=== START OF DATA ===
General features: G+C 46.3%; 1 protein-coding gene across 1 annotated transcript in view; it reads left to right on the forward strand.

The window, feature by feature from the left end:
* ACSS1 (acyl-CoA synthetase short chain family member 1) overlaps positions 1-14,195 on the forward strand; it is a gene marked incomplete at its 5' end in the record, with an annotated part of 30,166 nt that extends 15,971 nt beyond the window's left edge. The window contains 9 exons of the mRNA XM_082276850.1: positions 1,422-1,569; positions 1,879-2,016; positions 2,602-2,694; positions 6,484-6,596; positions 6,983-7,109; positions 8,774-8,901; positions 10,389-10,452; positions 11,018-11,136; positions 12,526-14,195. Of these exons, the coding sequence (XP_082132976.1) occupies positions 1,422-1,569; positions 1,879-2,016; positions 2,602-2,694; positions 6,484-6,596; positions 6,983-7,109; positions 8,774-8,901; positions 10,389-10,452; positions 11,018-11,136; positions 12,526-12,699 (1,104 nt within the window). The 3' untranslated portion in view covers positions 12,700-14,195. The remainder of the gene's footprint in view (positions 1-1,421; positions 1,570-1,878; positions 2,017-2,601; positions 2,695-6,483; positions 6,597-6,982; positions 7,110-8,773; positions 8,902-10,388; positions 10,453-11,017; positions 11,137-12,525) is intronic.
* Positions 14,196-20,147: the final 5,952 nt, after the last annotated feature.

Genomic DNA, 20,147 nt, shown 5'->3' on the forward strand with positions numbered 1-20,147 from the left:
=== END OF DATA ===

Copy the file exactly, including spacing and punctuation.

General features: G+C 46.3%; 1 protein-coding gene across 1 annotated transcript in view; it reads left to right on the forward strand.

The window, feature by feature from the left end:
* ACSS1 (acyl-CoA synthetase short chain family member 1) overlaps positions 1-14,195 on the forward strand; it is a gene marked incomplete at its 5' end in the record, with an annotated part of 30,166 nt that extends 15,971 nt beyond the window's left edge. The window contains 9 exons of the mRNA XM_082276850.1: positions 1,422-1,569; positions 1,879-2,016; positions 2,602-2,694; positions 6,484-6,596; positions 6,983-7,109; positions 8,774-8,901; positions 10,389-10,452; positions 11,018-11,136; positions 12,526-14,195. Of these exons, the coding sequence (XP_082132976.1) occupies positions 1,422-1,569; positions 1,879-2,016; positions 2,602-2,694; positions 6,484-6,596; positions 6,983-7,109; positions 8,774-8,901; positions 10,389-10,452; positions 11,018-11,136; positions 12,526-12,699 (1,104 nt within the window). The 3' untranslated portion in view covers positions 12,700-14,195. The remainder of the gene's footprint in view (positions 1-1,421; positions 1,570-1,878; positions 2,017-2,601; positions 2,695-6,483; positions 6,597-6,982; positions 7,110-8,773; positions 8,902-10,388; positions 10,453-11,017; positions 11,137-12,525) is intronic.
* Positions 14,196-20,147: the final 5,952 nt, after the last annotated feature.

Genomic DNA, 20,147 nt, shown 5'->3' on the forward strand with positions numbered 1-20,147 from the left: